Category Archives: Things That Amuse Me—

Last Night

I recently had my last ever night shift, I would have written abut it earlier but the effects of the shift work had basically knocked me on my arse and made me incapable of doing anything except sleeping and dozing on the sofa.

It was, ultimately, a not unusual shift – no jobs that leapt out as being anything out of the ordinary.

My first job was to a woman who was intensely isolated because of her being unable to speak English, the only person she knew was her daughter who has a full time job. We were called because the woman was 'behaving strangely'. We arrived with the police to find her crying on the floor. We did the only thing that we could do, take her to hospital to see a psychiatrist.

It was handy to have the police there, because initially the woman wanted to refuse to come, but as she was distraught and had threatened suicide it was important that she see a professional.

The next job was to someone who'd been minding their own business and then been punched in the face with a knuckleduster. Often you can tell when someone is hiding something (because, let's face it, a lot of assaults in my area have a reason behind them. Not a good reason mind you, but there is normally a reason). In this case he didn't seem the type to be in a gang, he didn't appear to be a drug dealer and I don't think that he was secretly sleeping with someone else's girlfriend.

We took him to hospital in order to rule out a fracture of his facial bones.

The next patient had been indulging in some cocaine, some cannabis and a lot or alcohol. So had his friend. We had been called because he was 'off his legs', or as it was described to us 'he had been on his hands and knees like a dog'. I may have resisted the urge to ask if he had taken to barking.

As he got to the doors of the ambulance he let forth a huge spew of vomit, simultaneously passing flatulence. 'Better out that in' goes the old saying, and truly it is better out than in, as in outside the ambulance and not inside it where I need to mop it up.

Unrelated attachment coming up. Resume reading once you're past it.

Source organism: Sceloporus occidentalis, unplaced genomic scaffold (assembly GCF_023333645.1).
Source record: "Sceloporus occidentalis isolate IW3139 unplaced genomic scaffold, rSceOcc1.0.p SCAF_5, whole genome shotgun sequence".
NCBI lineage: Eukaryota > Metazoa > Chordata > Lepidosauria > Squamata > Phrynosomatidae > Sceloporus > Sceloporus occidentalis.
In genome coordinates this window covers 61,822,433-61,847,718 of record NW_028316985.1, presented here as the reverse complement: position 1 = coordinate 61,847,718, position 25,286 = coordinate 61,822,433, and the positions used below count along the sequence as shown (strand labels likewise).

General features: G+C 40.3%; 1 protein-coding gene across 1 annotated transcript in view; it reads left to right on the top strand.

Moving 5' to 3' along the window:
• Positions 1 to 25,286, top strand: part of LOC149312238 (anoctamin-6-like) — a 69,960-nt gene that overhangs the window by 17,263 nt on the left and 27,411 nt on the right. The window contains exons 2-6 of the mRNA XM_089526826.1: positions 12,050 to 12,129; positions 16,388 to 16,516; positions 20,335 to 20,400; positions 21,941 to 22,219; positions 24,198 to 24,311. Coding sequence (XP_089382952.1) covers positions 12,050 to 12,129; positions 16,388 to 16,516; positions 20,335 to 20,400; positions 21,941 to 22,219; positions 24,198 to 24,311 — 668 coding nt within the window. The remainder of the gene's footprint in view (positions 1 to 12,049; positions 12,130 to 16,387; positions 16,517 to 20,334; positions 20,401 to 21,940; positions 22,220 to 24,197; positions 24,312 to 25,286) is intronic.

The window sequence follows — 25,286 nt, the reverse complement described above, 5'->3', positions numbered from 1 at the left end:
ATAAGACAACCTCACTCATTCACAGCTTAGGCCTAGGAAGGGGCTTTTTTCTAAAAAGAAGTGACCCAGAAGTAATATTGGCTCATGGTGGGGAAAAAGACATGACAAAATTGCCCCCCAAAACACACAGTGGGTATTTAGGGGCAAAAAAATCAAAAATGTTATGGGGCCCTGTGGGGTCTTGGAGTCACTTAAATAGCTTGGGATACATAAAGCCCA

During this he had developed a bellyache, so we assessed him and took him to hospital where, a few hours later, he was feeling much better.

(Seriously, is Red Bull and whiskey a sensible drink?)

Our next patient. Oh dear, our next patient…

The short version is that she was faking a panic attack in a pub. Once more I'm left wondering why people think that they can fake medical conditions in front of people who've seen them all before. This patient was very trying as she refused to get onto the ambulance (until she realised that her audience were bored and going home), then she alternated between not telling me anything and telling me about everything.

At the hospital she refused to get out of the ambulance until I had sweet talked her, then she refused to enter the hospital, then she refused to go to the toilet while crying that she needed to pass urine.

She was put into the waiting room (eventually) where she then argued with one of the nicest nurses in the unit…

I'll be the first to admit that it was very hard for me to remain the consummate professional that I am.

The last I saw of her she started by telling her new audience that her four year old child had called the ambulance (rather than the bar manager who'd actually called us), and that everyone was against her. She then went on to try and damage a police car before drunkenly disappearing off to the local bus stop.

I think it's called 'personality disorder'.

A much simpler job followed – a man who was stuck in the bath. The FRU had got there before us and had already solved the problem. We didn't even see the patient, as he'd gone to bed, so we caught up on some gossip with the FRU responder and made ready for our next job.